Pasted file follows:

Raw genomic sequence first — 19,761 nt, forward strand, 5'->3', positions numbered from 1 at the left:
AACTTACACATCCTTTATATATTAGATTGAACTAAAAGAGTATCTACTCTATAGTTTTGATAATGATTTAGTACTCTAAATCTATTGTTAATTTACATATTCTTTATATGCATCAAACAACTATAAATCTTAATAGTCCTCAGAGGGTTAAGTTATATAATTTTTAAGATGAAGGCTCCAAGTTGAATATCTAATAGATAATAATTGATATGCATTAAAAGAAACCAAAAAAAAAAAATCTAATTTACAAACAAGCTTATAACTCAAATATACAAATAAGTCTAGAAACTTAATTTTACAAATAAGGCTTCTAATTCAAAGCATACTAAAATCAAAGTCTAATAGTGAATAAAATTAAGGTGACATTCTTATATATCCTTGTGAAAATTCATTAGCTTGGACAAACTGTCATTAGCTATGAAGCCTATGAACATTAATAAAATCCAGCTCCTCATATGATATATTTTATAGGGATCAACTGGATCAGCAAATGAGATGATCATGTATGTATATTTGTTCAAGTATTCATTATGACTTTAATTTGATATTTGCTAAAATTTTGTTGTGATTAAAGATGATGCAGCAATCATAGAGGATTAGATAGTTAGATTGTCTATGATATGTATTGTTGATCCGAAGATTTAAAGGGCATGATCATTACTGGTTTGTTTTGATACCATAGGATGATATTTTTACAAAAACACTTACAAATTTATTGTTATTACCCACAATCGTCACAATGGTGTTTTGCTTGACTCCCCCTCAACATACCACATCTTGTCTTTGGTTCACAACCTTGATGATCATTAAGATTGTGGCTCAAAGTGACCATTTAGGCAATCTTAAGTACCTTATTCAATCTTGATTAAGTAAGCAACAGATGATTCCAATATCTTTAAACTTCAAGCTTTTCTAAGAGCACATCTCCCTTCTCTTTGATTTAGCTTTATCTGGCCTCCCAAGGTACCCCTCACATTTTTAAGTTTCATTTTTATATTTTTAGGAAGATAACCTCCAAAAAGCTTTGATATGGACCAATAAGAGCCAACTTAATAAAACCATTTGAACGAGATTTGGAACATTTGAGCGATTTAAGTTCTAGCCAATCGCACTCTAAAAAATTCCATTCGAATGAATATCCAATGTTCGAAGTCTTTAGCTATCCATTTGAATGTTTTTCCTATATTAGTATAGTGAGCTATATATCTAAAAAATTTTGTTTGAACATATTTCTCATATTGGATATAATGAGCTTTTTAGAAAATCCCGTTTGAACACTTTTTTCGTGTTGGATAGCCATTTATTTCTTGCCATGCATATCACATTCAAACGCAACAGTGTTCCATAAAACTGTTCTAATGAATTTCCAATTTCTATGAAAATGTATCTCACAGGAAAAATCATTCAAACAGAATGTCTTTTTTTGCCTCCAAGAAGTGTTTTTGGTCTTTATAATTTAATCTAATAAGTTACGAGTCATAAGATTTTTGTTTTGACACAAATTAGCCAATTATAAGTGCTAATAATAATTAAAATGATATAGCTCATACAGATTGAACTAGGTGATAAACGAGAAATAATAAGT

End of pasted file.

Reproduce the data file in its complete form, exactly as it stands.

Raw genomic sequence first — 19,761 nt, forward strand, 5'->3', positions numbered from 1 at the left:
AACTTACACATCCTTTATATATTAGATTGAACTAAAAGAGTATCTACTCTATAGTTTTGATAATGATTTAGTACTCTAAATCTATTGTTAATTTACATATTCTTTATATGCATCAAACAACTATAAATCTTAATAGTCCTCAGAGGGTTAAGTTATATAATTTTTAAGATGAAGGCTCCAAGTTGAATATCTAATAGATAATAATTGATATGCATTAAAAGAAACCAAAAAAAAAAAATCTAATTTACAAACAAGCTTATAACTCAAATATACAAATAAGTCTAGAAACTTAATTTTACAAATAAGGCTTCTAATTCAAAGCATACTAAAATCAAAGTCTAATAGTGAATAAAATTAAGGTGACATTCTTATATATCCTTGTGAAAATTCATTAGCTTGGACAAACTGTCATTAGCTATGAAGCCTATGAACATTAATAAAATCCAGCTCCTCATATGATATATTTTATAGGGATCAACTGGATCAGCAAATGAGATGATCATGTATGTATATTTGTTCAAGTATTCATTATGACTTTAATTTGATATTTGCTAAAATTTTGTTGTGATTAAAGATGATGCAGCAATCATAGAGGATTAGATAGTTAGATTGTCTATGATATGTATTGTTGATCCGAAGATTTAAAGGGCATGATCATTACTGGTTTGTTTTGATACCATAGGATGATATTTTTACAAAAACACTTACAAATTTATTGTTATTACCCACAATCGTCACAATGGTGTTTTGCTTGACTCCCCCTCAACATACCACATCTTGTCTTTGGTTCACAACCTTGATGATCATTAAGATTGTGGCTCAAAGTGACCATTTAGGCAATCTTAAGTACCTTATTCAATCTTGATTAAGTAAGCAACAGATGATTCCAATATCTTTAAACTTCAAGCTTTTCTAAGAGCACATCTCCCTTCTCTTTGATTTAGCTTTATCTGGCCTCCCAAGGTACCCCTCACATTTTTAAGTTTCATTTTTATATTTTTAGGAAGATAACCTCCAAAAAGCTTTGATATGGACCAATAAGAGCCAACTTAATAAAACCATTTGAACGAGATTTGGAACATTTGAGCGATTTAAGTTCTAGCCAATCGCACTCTAAAAAATTCCATTCGAATGAATATCCAATGTTCGAAGTCTTTAGCTATCCATTTGAATGTTTTTCCTATATTAGTATAGTGAGCTATATATCTAAAAAATTTTGTTTGAACATATTTCTCATATTGGATATAATGAGCTTTTTAGAAAATCCCGTTTGAACACTTTTTTCGTGTTGGATAGCCATTTATTTCTTGCCATGCATATCACATTCAAACGCAACAGTGTTCCATAAAACTGTTCTAATGAATTTCCAATTTCTATGAAAATGTATCTCACAGGAAAAATCATTCAAACAGAATGTCTTTTTTTGCCTCCAAGAAGTGTTTTTGGTCTTTATAATTTAATCTAATAAGTTACGAGTCATAAGATTTTTGTTTTGACACAAATTAGCCAATTATAAGTGCTAATAATAATTAAAATGATATAGCTCATACAGATTGAACTAGGTGATAAACGAGAAATAATAAGT